Downshift in growth expected for the nation and California, says latest UCLA Anderson Forecast
The forecast for California notes that the housing market could be dampened by the new U.S. tax bill that is expected to become law, which would reduce economic growth in the state.
UCLA Anderson Forecast’s final quarterly report for 2017 presents a somewhat mixed outlook, as the United States awaits the outcomes of a number of initiatives and proposals that could affect the economy.
For the nation, the near-term outlook is optimistic, anticipating a 3 percent growth in the economy, thanks to strong equipment spending, a potential tax cut and an uptick in consumer spending. However, by the end of the forecast horizon in 2019, real GDP growth could be running at a rate below 1.5 percent as the outlook becomes cloudy.
While the same is true for California, the rapid growth that has been driving a significant part of the U.S. recovery is slowing, consistent with an earlier prediction by the Anderson Forecast. The December 2015 Forecast anticipated a slower California growth rate of 1.6 percent increase in payroll employment and 1.2 percent increase in total employment in 2017. Through October of 2017, the state has seen a 1.3 percent gain for both payroll and total employment.
The national forecast
In his outlook for the national economy, UCLA Anderson senior economist David Shulman sees “a sunny 2018 with clouds coming in 2019.”
Shulman writes: “There is momentum coming from the recent strength in 2017, strong equipment spending, the likelihood of a tax cut and a consumer that is benefiting from higher asset prices and the prospect of higher wages.”
He anticipates that unemployment will drop below 4 percent and remain there throughout most of the forecast horizon as inflation experiences an uptick.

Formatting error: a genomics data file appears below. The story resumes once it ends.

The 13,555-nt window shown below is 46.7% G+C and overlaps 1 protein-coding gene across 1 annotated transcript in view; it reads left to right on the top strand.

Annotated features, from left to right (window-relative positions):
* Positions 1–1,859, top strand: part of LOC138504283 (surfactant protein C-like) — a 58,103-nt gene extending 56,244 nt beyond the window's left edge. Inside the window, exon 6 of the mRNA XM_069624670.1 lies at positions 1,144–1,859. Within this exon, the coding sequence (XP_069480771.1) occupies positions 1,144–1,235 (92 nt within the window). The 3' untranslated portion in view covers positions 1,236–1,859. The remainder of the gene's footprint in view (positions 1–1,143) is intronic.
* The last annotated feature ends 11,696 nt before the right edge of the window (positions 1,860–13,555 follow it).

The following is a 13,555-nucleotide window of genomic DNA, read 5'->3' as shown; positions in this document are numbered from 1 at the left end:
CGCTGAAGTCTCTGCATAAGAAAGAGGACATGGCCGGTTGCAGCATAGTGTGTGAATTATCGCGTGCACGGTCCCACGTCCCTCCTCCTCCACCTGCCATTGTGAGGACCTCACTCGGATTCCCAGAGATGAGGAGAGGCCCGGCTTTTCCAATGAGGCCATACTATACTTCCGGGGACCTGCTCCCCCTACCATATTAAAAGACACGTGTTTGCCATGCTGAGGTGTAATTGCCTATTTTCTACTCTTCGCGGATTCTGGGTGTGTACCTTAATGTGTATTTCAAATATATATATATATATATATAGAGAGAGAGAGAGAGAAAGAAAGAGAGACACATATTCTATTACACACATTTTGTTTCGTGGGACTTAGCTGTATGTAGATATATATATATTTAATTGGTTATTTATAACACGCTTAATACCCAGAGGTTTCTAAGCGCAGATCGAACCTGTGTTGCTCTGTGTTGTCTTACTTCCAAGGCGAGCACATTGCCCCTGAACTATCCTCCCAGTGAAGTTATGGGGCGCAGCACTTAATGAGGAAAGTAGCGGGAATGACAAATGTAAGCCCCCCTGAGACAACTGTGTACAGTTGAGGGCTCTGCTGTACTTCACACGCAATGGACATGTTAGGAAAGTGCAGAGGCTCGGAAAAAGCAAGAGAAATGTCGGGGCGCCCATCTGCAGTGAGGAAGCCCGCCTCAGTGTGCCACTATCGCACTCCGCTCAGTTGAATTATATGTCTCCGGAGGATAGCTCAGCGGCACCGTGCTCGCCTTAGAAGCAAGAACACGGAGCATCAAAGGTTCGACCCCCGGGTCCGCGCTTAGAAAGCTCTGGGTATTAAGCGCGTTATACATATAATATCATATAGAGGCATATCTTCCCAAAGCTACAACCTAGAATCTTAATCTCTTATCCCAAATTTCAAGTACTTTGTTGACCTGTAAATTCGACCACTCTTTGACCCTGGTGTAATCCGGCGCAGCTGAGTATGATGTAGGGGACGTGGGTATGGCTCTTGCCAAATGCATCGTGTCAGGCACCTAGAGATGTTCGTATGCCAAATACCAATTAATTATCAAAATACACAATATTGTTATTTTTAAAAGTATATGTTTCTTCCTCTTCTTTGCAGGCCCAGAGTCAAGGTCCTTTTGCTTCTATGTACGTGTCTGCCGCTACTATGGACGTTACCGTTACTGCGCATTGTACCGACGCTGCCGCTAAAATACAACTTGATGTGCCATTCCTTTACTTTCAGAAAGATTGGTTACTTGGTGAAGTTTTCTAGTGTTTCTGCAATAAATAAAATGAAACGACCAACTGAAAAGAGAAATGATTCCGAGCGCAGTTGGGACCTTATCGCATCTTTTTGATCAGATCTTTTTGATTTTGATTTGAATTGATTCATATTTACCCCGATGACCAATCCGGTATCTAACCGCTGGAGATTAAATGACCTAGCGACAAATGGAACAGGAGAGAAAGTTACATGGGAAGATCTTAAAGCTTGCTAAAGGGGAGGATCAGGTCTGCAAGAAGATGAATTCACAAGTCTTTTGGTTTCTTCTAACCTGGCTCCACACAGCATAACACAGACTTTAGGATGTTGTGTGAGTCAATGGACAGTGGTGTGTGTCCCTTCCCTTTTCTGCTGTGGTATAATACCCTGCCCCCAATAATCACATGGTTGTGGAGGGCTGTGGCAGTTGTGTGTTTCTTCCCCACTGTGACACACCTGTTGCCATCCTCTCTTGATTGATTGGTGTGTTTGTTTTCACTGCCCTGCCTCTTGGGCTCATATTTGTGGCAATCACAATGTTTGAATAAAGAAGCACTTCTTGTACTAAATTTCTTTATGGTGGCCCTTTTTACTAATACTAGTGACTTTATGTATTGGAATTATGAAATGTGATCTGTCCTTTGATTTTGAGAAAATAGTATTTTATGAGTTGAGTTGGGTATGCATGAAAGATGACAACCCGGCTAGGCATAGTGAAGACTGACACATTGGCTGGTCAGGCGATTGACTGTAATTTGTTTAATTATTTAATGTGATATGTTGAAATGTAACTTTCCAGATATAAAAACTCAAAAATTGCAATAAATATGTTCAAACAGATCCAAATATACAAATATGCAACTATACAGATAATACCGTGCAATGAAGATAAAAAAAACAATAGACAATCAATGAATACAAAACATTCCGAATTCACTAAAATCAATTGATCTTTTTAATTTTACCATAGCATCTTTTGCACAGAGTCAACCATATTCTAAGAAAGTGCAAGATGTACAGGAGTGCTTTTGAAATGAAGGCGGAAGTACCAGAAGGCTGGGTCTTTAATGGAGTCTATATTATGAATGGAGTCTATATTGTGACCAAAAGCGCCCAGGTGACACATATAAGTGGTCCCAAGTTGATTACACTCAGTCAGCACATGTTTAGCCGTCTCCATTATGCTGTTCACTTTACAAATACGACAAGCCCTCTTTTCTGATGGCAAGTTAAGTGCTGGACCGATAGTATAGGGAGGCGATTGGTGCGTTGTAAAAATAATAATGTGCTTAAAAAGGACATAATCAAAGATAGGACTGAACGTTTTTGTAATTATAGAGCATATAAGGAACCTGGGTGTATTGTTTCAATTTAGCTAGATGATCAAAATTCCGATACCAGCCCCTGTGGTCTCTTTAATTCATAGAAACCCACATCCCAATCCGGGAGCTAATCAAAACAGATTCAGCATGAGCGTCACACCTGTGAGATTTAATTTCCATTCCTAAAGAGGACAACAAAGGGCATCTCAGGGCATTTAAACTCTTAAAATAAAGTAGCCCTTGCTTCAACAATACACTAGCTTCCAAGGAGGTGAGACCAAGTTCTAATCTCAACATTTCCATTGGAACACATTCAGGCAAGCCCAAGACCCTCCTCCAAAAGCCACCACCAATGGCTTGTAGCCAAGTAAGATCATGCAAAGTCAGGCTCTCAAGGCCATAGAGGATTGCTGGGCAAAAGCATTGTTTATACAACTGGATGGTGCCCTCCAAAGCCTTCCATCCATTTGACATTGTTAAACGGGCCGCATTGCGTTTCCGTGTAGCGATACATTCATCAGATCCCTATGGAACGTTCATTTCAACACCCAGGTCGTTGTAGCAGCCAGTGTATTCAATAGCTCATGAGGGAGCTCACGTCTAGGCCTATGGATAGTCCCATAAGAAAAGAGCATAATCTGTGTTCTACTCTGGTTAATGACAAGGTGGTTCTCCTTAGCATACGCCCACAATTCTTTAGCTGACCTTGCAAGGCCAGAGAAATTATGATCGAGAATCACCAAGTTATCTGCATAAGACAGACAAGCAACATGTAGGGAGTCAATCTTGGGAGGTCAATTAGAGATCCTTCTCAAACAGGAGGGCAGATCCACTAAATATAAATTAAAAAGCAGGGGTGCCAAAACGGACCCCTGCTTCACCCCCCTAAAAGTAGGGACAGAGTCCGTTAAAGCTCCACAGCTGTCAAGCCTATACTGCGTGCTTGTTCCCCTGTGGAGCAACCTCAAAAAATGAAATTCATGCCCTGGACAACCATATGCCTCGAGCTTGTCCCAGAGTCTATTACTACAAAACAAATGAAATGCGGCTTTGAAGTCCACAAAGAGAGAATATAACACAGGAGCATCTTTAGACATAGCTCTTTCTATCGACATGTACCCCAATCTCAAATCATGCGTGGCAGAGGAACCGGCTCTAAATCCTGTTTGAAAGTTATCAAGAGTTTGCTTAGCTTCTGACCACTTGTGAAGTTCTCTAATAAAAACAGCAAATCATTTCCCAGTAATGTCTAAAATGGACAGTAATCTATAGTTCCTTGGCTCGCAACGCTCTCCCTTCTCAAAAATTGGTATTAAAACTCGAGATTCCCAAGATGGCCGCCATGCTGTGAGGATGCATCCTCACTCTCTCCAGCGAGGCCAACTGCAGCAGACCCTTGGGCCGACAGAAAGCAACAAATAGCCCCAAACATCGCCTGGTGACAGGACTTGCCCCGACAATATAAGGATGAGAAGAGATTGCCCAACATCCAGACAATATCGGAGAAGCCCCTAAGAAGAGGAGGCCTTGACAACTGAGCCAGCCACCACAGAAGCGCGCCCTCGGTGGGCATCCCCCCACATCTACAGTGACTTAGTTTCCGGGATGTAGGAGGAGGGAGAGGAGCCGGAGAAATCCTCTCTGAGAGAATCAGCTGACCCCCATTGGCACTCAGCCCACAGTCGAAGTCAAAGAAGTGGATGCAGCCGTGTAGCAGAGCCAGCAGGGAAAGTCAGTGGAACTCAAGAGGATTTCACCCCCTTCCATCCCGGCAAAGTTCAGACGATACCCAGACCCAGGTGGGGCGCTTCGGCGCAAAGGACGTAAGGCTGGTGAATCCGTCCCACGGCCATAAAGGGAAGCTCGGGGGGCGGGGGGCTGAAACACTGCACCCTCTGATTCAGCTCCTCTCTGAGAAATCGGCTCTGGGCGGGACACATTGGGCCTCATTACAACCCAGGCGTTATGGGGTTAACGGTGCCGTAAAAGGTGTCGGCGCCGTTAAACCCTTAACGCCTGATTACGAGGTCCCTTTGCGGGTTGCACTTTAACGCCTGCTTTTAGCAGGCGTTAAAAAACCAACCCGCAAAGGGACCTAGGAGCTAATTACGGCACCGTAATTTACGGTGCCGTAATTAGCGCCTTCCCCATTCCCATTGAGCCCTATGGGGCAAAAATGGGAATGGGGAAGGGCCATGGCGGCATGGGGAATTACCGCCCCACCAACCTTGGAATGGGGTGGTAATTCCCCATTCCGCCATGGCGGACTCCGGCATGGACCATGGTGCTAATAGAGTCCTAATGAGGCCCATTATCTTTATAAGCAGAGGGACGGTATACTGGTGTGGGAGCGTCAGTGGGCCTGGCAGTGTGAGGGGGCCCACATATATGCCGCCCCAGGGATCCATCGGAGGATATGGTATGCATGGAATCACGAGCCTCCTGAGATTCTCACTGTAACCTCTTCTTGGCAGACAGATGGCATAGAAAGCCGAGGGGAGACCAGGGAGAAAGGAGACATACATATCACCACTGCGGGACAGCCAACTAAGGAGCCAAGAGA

Shulman writes that with the tax bills working their way through Congress, “there is uncertainty surrounding the corporate tax rate, state and local tax deductions, child credits and the permanence of the entire package.” He appears more certain that defense spending will likely be on the rise over the next several years, increasing by 2 percent and 2.7 percent in 2018 and 2019, respectively.
The risks predicted by the current forecast include the enigmatic consequences of the Fed’s reducing its balance sheet and the potential failure of the ongoing NAFTA negotiations. Especially hard hit would be the U.S. automobile industry, where parts cross borders several times in the manufacturing of a single automobile. “In our view, should the U.S. leave NAFTA, the growth outlook would deteriorate and the chance of a recession in late 2018 or 2019 would significantly increase,” he writes.
The California forecast
In his essay, UCLA Anderson Forecast director Jerry Nickelsburg notes that the forecast for California differs from the previous one in two ways. First, the new tax bill, which is expected to pass in some form, may dampen the housing market, which will reduce economic growth in the state. Second, the investment incentive — in particular the bringing forward of investment because of expensing — increases the forecasted growth rate for employment and income in 2018, though reduces it slightly by the end of 2019.
“The most likely outcome of these two opposite economic forces is for California’s unemployment rate to fall to 4.6 percent by the end of the forecast period,” Nickelsburg writes.
The forecast for 2017, 2018 and 2019 total employment growth is 1.2 percent, 1.5 percent and 1.1 percent, respectively. Payrolls will grow at about the same rate over the forecast horizon. Real personal income growth is forecast to be 1.6 percent, 3.1 percent and 3.6 percent in 2017, 2018 and 2019, respectively. Homebuilding will reach about 121,400 units per year at the end of the forecast horizon.
UCLA Anderson Forecast is one of the most widely watched and often-cited economic outlooks for California and the nation, and was unique in predicting both the seriousness of the early-1990s downturn in California and the strength of the state’s rebound since 1993. More recently, the Forecast was credited as the first major U.S. economic forecasting group to declare the recession of 2001.